LATINO VOICES

No Foreign Country Can Change Dominican Republic's Immigration Laws, President Says

02/27/2015 06:39 pm ET | Updated Aug 07, 2015

Dominican President Danilo Medina offered a full-throated defense of his government's controversial changes to citizenship and immigration law in a speech Friday, which marked the country's independence from neighboring Haiti.

In a speech marking the country's independence from neighboring Haiti, Medina said he would refuse to back down under pressure from human rights groups and implied that deportations would resume in June.

Immigration has become a polarizing issue in the country, where human rights organizations estimate thousands of Haitian-descended Dominicans have been left stateless due to changes to immigration and citizenship laws in recent years.

“No one can have the slightest doubt that once the process for regularization envisioned in the immigration regulations has concluded, there won’t be any more delays,” Medina said in a speech marking the country’s independence from neighboring Haiti. “So foreigners of any nationality who haven’t normalized their status will be subject to the procedures established by law.”

The procedures Medina refers to almost certainly include deportations, which are currently suspended as the government moves forward with a plan to normalize the migratory status of thousands of undocumented Haitians.

Supporters of the changes to Dominican migratory law have bristled under repeated criticism from international human rights groups including Amnesty International, RFK Human Rights and the Inter-American Commission on Human Rights.

Medina jabbed human rights defenders in his speech, saying his country wouldn’t bow to pressure from foreigners to change its immigration laws.

“I want to make it clear also that no other nation in the world, nor any international organization, can demand that the Dominican Republic make sacrifices to its migratory system, or any other sovereign right, beyond what is ordered by the laws and the constitution,” Medina said.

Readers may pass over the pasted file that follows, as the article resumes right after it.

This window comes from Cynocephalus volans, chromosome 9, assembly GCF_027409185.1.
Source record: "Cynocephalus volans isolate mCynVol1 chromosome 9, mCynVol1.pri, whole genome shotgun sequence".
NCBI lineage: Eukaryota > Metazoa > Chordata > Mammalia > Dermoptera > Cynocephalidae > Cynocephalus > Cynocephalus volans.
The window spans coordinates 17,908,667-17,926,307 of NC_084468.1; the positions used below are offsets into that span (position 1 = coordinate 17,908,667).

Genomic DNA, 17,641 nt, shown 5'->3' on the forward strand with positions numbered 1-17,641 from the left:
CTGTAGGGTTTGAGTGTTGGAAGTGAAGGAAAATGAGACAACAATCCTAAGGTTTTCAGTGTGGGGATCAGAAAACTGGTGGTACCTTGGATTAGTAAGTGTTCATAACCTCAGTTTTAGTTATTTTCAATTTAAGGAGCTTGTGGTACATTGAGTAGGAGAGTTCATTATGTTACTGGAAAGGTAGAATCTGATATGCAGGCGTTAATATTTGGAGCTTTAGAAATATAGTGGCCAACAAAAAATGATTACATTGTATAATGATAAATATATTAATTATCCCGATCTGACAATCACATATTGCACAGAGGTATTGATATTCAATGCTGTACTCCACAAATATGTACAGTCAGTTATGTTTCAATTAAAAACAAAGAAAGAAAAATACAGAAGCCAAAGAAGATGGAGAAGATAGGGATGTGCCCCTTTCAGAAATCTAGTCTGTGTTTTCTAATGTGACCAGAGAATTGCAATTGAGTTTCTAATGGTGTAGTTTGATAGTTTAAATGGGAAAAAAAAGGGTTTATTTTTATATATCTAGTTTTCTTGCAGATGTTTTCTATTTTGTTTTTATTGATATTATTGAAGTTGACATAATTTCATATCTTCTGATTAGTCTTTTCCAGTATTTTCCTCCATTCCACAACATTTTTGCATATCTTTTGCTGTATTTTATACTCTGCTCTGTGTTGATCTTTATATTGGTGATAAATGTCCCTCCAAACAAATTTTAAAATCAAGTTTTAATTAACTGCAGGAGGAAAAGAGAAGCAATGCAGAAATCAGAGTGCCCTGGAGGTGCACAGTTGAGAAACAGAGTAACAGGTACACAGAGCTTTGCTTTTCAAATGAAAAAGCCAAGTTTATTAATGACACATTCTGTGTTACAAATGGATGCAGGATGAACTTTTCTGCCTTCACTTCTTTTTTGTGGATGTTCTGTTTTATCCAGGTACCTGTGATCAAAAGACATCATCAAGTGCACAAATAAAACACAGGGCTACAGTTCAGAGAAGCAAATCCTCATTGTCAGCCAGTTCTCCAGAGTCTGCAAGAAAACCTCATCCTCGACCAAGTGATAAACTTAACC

A series of legal changes since 2004 have done away with birthright citizenship in the Dominican Republic. The new standard was adopted in the Constitution of 2010 and a decision by the constitutional court in 2013 applied it retroactively, effectively stripping thousands of Haitian-descended Dominicans of citizenship.

Facing a barrage of international criticism, the Dominican congress passed a law in 2014 that once again extended citizenship to Haitian-descended Dominicans who had once been considered citizens and could provide proof of registering their birth. Those who could not were allowed to apply to become recognized as foreigners with a path to naturalization.

Those who did not register in time to claim Dominican citizenship under the law, along with undocumented immigrants who entered the country before 2011, still have until June 16 to register with the government as migrants to normalize their status, Medina said.

Fewer than 9,000 people registered for the path to naturalization under the program before the Jan. 31 deadline, leading Amnesty International to criticize the government’s outreach efforts and alleged bureaucratic obstacles. The human rights watchdog estimates that as many as 110,000 might have qualified.

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Families Separated By Deportation
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